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Montrose Voice, No. 162, December 2, 1983
File 021
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Montrose Voice, No. 162, December 2, 1983 - File 021. 1983-12-02. University of Houston Libraries. University of Houston Digital Library. Web. January 22, 2021. https://digital.lib.uh.edu/collection/montrose/item/5357/show/5352.

Disclaimer: This is a general citation for reference purposes. Please consult the most recent edition of your style manual for the proper formatting of the type of source you are citing. If the date given in the citation does not match the date on the digital item, use the more accurate date below the digital item.

(1983-12-02). Montrose Voice, No. 162, December 2, 1983 - File 021. Montrose Voice. University of Houston Libraries. Retrieved from https://digital.lib.uh.edu/collection/montrose/item/5357/show/5352

Disclaimer: This is a general citation for reference purposes. Please consult the most recent edition of your style manual for the proper formatting of the type of source you are citing. If the date given in the citation does not match the date on the digital item, use the more accurate date below the digital item.

Montrose Voice, No. 162, December 2, 1983 - File 021, 1983-12-02, Montrose Voice, University of Houston Libraries, accessed January 22, 2021, https://digital.lib.uh.edu/collection/montrose/item/5357/show/5352.

Disclaimer: This is a general citation for reference purposes. Please consult the most recent edition of your style manual for the proper formatting of the type of source you are citing. If the date given in the citation does not match the date on the digital item, use the more accurate date below the digital item.

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Title Montrose Voice, No. 162, December 2, 1983
Contributor
  • McClurg, Henry
Publisher Community Publishing Company
Date December 2, 1983
Language English
Subject
  • LGBTQ community
  • LGBTQ people
  • Gay liberation movement
Place
  • Houston, Texas
Genre
  • newspapers
Type
  • Text
Identifier OCLC: 22329406
Collection
  • University of Houston Libraries Special Collections
  • LGBT Research Collection
  • Montrose Voice
Rights In Copyright
Note This item was digitized from materials loaned by the Gulf Coast Archive and Museum (GCAM).
Item Description
Title File 021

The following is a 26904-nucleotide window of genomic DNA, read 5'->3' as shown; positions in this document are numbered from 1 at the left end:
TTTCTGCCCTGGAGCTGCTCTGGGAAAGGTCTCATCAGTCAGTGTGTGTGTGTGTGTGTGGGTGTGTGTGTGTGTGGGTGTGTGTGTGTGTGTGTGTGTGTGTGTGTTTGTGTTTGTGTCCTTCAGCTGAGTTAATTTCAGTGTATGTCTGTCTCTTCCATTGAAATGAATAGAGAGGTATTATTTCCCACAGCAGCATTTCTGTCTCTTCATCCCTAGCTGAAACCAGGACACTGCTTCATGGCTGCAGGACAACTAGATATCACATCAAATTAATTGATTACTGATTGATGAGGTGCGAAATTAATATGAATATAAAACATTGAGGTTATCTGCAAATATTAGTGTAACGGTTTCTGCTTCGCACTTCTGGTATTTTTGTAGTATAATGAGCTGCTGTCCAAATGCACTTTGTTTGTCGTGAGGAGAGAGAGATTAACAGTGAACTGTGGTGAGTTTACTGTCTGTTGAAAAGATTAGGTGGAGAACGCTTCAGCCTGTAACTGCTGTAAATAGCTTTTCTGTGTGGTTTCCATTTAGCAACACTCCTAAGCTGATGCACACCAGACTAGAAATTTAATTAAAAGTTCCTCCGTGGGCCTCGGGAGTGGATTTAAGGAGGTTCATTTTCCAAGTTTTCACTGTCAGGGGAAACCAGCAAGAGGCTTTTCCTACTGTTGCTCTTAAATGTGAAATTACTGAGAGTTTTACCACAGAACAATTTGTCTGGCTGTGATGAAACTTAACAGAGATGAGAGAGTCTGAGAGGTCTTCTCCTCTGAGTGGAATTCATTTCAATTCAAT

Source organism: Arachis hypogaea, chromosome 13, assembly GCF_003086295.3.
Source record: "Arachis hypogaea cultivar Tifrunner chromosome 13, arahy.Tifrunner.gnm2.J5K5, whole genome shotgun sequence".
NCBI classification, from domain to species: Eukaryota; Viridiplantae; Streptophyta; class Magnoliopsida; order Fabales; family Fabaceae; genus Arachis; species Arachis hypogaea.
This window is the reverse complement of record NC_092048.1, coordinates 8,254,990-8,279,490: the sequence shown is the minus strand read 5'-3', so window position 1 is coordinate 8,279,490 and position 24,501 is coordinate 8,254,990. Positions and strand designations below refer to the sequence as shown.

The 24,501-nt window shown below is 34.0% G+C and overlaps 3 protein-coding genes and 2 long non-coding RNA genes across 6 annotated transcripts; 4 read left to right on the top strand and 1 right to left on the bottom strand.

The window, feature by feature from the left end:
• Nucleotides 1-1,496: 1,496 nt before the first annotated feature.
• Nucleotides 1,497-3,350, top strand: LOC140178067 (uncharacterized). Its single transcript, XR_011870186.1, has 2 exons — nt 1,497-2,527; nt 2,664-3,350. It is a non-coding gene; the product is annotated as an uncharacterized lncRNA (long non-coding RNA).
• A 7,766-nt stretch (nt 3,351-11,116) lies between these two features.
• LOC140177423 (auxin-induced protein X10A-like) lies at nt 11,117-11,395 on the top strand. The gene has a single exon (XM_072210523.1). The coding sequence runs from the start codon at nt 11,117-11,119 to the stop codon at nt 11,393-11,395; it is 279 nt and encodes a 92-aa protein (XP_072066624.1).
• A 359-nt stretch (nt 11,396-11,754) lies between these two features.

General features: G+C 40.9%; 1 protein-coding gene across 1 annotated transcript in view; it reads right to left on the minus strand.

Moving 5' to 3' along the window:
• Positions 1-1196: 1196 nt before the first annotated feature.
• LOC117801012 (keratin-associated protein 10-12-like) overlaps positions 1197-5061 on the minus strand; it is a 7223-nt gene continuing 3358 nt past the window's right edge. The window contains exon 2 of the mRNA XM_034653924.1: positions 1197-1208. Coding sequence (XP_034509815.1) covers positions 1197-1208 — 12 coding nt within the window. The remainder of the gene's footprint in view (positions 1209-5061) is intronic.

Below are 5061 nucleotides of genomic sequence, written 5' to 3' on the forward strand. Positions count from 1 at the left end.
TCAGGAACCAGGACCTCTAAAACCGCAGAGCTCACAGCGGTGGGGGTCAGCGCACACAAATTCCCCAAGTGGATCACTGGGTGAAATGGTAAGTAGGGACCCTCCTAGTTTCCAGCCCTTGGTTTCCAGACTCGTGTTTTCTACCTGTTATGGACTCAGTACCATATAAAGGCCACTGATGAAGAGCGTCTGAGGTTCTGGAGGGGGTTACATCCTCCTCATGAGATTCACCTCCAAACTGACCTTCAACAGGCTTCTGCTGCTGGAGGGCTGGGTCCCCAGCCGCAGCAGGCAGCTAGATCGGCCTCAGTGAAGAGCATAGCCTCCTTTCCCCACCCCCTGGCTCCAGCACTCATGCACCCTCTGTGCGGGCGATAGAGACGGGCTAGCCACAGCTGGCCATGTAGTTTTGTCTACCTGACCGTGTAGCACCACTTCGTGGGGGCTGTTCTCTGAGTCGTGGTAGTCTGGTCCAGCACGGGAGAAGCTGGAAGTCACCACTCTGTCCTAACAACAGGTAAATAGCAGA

Transcript David Eisler is HGO's bewildered Candide in the colorful / □ HGO's 'Candide' Is Carnival Masterpiece Houston Grand Opera. Candide' by Leonard Bernstein. Joseph McKee (Voltaire/Pangloss/etc.), David Eisler (Candide), Erie Mills (Cunegonde). Maris Clement (Paquette). William Parcher (Maximilian), Dana Krueger lOld Lady). Chorus and Houston Symphony Orchestra. John DeMain. conductor. By Peter Derksen If HGO keeps on presenting operas as well done as their Barber of Seville and Candide, audiences here might catch on to the possibility that going to the opera can be a delight rather than a gruesome chore. The adaptation of the Broadway musical to the operatic stage was an unqualified success. The dozens of subscribers who left their seats empty, perhaps in memory of Mr. Bernstein's less successful premiere of A Quiet Place last season, did themselves a great disservice. You could go a long way before finding better singing, acting and fun theatre. Even by the standards of opera, Can- dide's plot is hopelessly complicated. Voltaire wrote the original tale over 200 years ago, taking sides in a philosophical battle then raging, and which represented one of the last stands of organized religion in the mainstream of Western thought. The issues: "why do bad things happen to good people?" and "how may one attain true happiness in life?" are of some interest even today, and, in true French fashion, are much too important to be treated with anything less than comedy. Harold Prince's direction was dazzling. Every chance he gets, he wreaks havoc with conventional theatrical boundaries. The stage is open to our view all the time. Characters stroll through the audience, pop up in the orchestra pit, dangle from doorways, help each other with costume changes in center stage. The entire production is a "show within a show," presented as a carnival attraction at a Victorian fair, with the crowd of onlookers doubling as the chorus. The "fairgrounds" were the frame for Candide's 23 scenes, which took us, among other places, to Westphalia, Lisbon, the mid-Atlantic, Cartagena, El Dorado, a desert island, Constantinople, and rural France. Everything in the opera moves at breakneck pace. Only singers who can act and dance well can keep up, and, with insignificant exceptions, everyone on stage sang the witty and tricky lyrics clearly and understandably. Joseph McKee did more than double duty as Voltaire, whose narration binds the whole plot, the eternally optimistic Dr. Pangloss, and several lesser roles. The transitions from his high-pitched Mr. Magoo Voltaire voice and mellow baritone singing in the other parts was impressive, despite occasional vocal problems. (Among other things, he was called upon to pop up on the podium, lead the orchestra for a few bars, change character, then hop out into the audience and dash onstage.) Erie Mills stole the show (vocally) as Cunegonde. She tossed off the high coloratura in Glitter and Be Gay with ease and precision, and sang the lyric passages smoothly and comfortably. As with Teresa Stratas, we have a superb actress- /musician whose voice is unfortunately too small for live performances of many of the roles to which her talents entitle her; the full range of her abilities will probably be revealed only in the recording stuidio. David Eisler, indeed the "handsome young tenor" promised in HGO's promotions, sang and acted the naif Candide splendidly. His voice, pure and strong, was well suited to the music. He underacted perfectly, showing the appropriate mild bewilderment and despair when called for; this is not a role calling for bold drama. He was the blank slate upon which all the other characters and actions impinge. To give proper credit to the supporting singers, chorus and support staff would require 10 times this space. In general, the orchestra played well, though there were serious difficulties in the brass during the overture. John DeMain kept the bubbling music moving smartly along. Whole books, and even operas(!), have been devoted to arguing over which is more important in opera: words or music. With this performance of Candide, we have a third candidate: the production. We are reminded that opera is theatre with music added; those who feel otherwise have, thanks to technology, the option of sitting home with their stereos. Candide is great theatre with some of the most sparkling words and music to be found in all of opera. It is Bernstein's masterpiece, and it is unfortunate that our culture does not rate comedy as highly as tragedy, obliging geniuses of the former to consolidate their reputations by dabbling in the latter. From Rossini to Woody Allen, the results are not always favorable. Bernstein's composing talent is much better suited to the bright side of life than to the dreary. Candide plays at Jones Hall through Dec. 8. Don't miss it. □ 'Hamlet' and 'Macbeth' Given Bizarre Turn at Chocolate Bayou By Joe L. Watts British playwright Tom Stoppard (Rosen- crantz and Guildenstern Are Dead) has put together more of his historical spoofer- ies, and Shakespeare is the target again. In this case, it's two interrelated one-act comedies with the unusual title Dogg's Hamlet, Cahoot s Macbeth being given its Houston premiere at Chocolate Bayou Theatre. Dogg's Hamlet. Cahoot's Macbeth was first presented in 1979 for the inauguration of Inter-Action's British American Repertory Company (BARC). Dogg's Hamlet extends and combines two previous pieces, Dogg's Out Pet and The Dogg's Troupe 15-Minute Hamlet, which were written for Ed Berman (Prof. Dogg), director of the Inter-Action Troupe. The inspiration for Dogg's Hamlet came from Stoppard's fascination with language and an idea from the philosopher Wittgenstein whereby two languages could, for a short time, be happily coincident. The 15- Minute Hamlet was originally performed on a double-decker bus. Dogg's Hamlet is a sometimes funny skit wherein school kids take part in a graduation ceremony and then perform a crazy minute version of Hamlet, using an absurd language called Dogg. A daffy deliveryman called Easy comes in with a truckload of plans, slaps and cubes and becomes totally baffled with Dogg when the audience discovers that plank means "ready" and cube "thank you." Cahoot's Macbeth takes on a more serious tone, combining political satire with a living-room performance of Macbeth. Inspired by Stoppard's meeting with Czechoslovakian playwright Pavel Kohout, who through political dissent formed a call-group, the Living-Room Theatre, through which forbidden Czech actors could perform. Call them, and five people will come with one suitcase. In Cahoot's Macbeth, the one-suitcase troupe are giving their condensed Macbeth in the home of a hostess when a police inspector barges in to threaten the group. He demands their hest Macbeth, or else he will take them all to jail. Cahoot, who has been playing Banquo, hits all fours and goes into his Dogg act, speech and all. Easy, the deliveryman from Dogg's Hamlet, comes in near the end, surprising the audience with his fluent Dogg. The inspector asks Cahoot how you learn Dogg, to which Cahoot replys, "You don't learn it; you catch it." Whether or not you "catch the Dogg" in this production, I'm not sure you will enjoy it, unless you are a die-hard Shakespeare enthusiast (punster not purest), and even that is no guarantee. Stoppard's intentds rather original and worthy; it's just that "this Dogg" ain't no real Hoot—it might have been on a double- decker bus, however. Fault does not lie with the able direction by Cindy Goatley or the bright 11-member acting ensemble. Peter Bryson as Easy was an easy stand out and served his role with fine aplomb. Mark Walz and Billie Duncan pair well together and indivually with sharp performances as Macbeth and his Lady, respectively. Pamela Donahue has some funny moments as Mrs. Dogg and as Gertrude in Hamlet. Bill O'Rourke is very fine overall in his multiple roles as Fox Major, Hamlet and Banquo/Cahoot. This production barks through Dec. 10 at Chocolate Bayou (1823 Lamar). Tourists Prefer Torture This year's biggest tourist attraction in Florence, Italy, wasn't art, it was pain, reports Behavior Today. Outdrawing all the masterpieces at the Pitti Palace was an exhibit of torture instruments used from the 15th to the 19th centuries. The exhibit includes such old favorites as the rack, hanging cages and spiked interrogation chairs. The collection was such a hit that it's been taken on the road and may visit the U.S. in 1985. Proceeds go to human rights groups. Billie Duncan gives Lady Macbeth a strange twist in the Chocolate Bayou comedy